The Vatican is publicly stressing its progress in forging closer ties with the Anglican Communion despite deepening divisions over homosexuality that cloud this weekend's visit by the archbishop of Canterbury. In a statement released Wednesday, the Pontifical Council for the Promotion of Christian Unity outlined what it said is continuous progress in bringing the two churches together, making no mention of the explosive decision of the U.S. Episcopal Church to elect its first openly gay bishop in August. The archbishop of Canterbury, Rowan Williams, holds his first official meeting with Pope John Paul II on Saturday, when he will get a readout of the Vatican's reaction to the U.S. decision. He convenes an emergency meeting of the Anglican Communion's 38 church primates to discuss the matter in two weeks.
In its statement the Council on Christian Unity noted that Williams's predecessor, Archbishop George Carey, had frequently called on the pope--six times over the course of his 11-1/2 year term, more than all of his predecessors combined. "These exchanges of visits are a clear sign of the desire of the Anglican Communion and the Catholic Church to continue to operate together toward the goal of full communion," the statement said, adding that both churches had also formed two joint commissions that have reached agreement on several theological issues over the years. Those initiatives stemmed from the 1962-1965 Second Vatican Council, which called for new ecumenical initiatives with the Anglican Communion. The Anglicans split from Rome in 1534 over the pope's refusal to grant King Henry VIII an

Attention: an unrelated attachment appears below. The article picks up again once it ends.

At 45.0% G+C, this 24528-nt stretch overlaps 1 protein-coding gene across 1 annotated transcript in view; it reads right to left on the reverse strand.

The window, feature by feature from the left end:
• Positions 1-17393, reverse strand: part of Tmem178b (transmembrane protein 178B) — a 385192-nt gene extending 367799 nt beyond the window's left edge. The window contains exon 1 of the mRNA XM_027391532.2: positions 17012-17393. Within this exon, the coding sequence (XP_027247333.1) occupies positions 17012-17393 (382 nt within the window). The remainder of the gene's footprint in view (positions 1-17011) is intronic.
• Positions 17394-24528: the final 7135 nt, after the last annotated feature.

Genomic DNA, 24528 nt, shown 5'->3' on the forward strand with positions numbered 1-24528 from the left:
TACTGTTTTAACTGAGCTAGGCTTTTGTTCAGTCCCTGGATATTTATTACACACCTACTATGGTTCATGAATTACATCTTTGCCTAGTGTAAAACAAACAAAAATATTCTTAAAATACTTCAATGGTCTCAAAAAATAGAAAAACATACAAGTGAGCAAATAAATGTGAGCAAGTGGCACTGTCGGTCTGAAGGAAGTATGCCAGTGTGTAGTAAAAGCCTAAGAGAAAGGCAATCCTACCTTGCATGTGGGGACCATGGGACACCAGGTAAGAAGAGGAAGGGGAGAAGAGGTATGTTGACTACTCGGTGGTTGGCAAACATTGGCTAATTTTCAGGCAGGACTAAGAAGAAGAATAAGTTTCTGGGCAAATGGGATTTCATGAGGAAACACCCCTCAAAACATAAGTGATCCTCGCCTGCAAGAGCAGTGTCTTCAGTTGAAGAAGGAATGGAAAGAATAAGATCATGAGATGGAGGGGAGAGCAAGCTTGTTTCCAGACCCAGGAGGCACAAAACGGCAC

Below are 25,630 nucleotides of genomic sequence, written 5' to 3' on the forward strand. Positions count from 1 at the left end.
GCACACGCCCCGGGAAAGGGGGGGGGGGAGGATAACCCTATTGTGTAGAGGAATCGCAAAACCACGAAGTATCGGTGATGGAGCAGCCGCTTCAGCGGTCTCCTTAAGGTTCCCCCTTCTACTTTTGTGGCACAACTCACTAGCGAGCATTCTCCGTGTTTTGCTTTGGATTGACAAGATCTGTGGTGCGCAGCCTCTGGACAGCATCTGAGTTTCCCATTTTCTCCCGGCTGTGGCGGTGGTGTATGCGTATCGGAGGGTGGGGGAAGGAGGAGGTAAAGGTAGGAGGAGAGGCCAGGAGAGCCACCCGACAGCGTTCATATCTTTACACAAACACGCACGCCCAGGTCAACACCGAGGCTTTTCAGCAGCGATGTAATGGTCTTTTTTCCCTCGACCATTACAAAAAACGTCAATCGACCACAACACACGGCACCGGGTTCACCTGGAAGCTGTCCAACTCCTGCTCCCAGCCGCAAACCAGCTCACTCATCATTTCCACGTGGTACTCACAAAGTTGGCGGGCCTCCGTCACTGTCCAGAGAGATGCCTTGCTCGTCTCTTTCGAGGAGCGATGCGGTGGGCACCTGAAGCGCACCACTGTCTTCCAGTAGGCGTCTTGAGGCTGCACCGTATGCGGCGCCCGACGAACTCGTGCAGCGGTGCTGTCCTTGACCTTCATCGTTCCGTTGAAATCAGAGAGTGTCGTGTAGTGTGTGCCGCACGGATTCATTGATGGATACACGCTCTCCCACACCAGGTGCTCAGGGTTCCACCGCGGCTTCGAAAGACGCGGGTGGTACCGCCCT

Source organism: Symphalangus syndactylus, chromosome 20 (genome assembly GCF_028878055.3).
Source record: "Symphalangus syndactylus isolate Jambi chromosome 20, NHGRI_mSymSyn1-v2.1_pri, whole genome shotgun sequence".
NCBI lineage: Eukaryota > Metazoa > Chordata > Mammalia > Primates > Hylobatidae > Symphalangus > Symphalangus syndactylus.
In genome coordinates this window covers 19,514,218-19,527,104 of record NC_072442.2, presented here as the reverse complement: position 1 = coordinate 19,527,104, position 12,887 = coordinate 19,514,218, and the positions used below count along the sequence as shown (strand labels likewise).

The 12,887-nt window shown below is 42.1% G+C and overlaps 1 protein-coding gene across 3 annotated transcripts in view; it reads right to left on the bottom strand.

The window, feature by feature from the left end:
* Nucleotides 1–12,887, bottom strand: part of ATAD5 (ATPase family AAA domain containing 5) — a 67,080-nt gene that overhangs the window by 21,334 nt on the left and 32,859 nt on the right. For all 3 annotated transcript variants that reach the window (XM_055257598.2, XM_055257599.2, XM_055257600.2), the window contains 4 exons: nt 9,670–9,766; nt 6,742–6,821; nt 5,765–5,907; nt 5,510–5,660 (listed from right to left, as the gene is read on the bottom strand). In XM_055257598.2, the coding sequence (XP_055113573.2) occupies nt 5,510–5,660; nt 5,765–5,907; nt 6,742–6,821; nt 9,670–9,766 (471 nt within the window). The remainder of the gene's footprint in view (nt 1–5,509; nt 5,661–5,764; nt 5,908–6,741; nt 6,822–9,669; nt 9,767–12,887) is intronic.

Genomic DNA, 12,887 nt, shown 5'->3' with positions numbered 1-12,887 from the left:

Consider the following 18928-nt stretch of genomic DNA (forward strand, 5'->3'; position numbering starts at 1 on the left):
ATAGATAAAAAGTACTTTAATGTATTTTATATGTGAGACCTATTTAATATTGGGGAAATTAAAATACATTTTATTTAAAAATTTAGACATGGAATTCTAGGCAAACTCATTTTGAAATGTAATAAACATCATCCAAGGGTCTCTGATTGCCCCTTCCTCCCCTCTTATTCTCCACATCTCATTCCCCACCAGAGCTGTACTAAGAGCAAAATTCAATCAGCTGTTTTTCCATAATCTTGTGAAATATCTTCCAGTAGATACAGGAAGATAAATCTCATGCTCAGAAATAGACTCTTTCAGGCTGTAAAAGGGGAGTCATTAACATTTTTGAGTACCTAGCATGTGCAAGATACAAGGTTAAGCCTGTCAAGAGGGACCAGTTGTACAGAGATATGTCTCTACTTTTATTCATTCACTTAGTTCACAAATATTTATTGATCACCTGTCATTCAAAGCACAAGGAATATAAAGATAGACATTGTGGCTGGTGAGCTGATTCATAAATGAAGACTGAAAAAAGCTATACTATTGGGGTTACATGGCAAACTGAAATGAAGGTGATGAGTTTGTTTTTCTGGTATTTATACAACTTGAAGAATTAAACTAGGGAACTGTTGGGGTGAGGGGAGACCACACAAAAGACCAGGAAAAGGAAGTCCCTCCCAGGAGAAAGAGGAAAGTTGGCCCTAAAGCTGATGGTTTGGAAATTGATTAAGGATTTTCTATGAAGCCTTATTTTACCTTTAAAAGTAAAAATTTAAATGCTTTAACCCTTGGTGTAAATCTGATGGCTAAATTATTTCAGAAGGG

annulment. The Episcopal Church is the U.S. branch of the 77 million-member global Anglican Communion.
After the Episcopal Church confirmed V. Gene Robinson as its first openly gay bishop in August, several overseas bishops threatened to sever ties with the Americans, and conservative Episcopalians within the United States threatened to break away from their denomination. U.S. conservatives will gather in Dallas next week to discuss their next move. Publicly the Vatican has kept silent about the vote's impact on
Catholic-Anglican relations, in an apparent attempt to not prejudge the outcome of this weekend's sensitive meeting. But privately Vatican officials concede the decision is a new issue, although not one that will sever relations.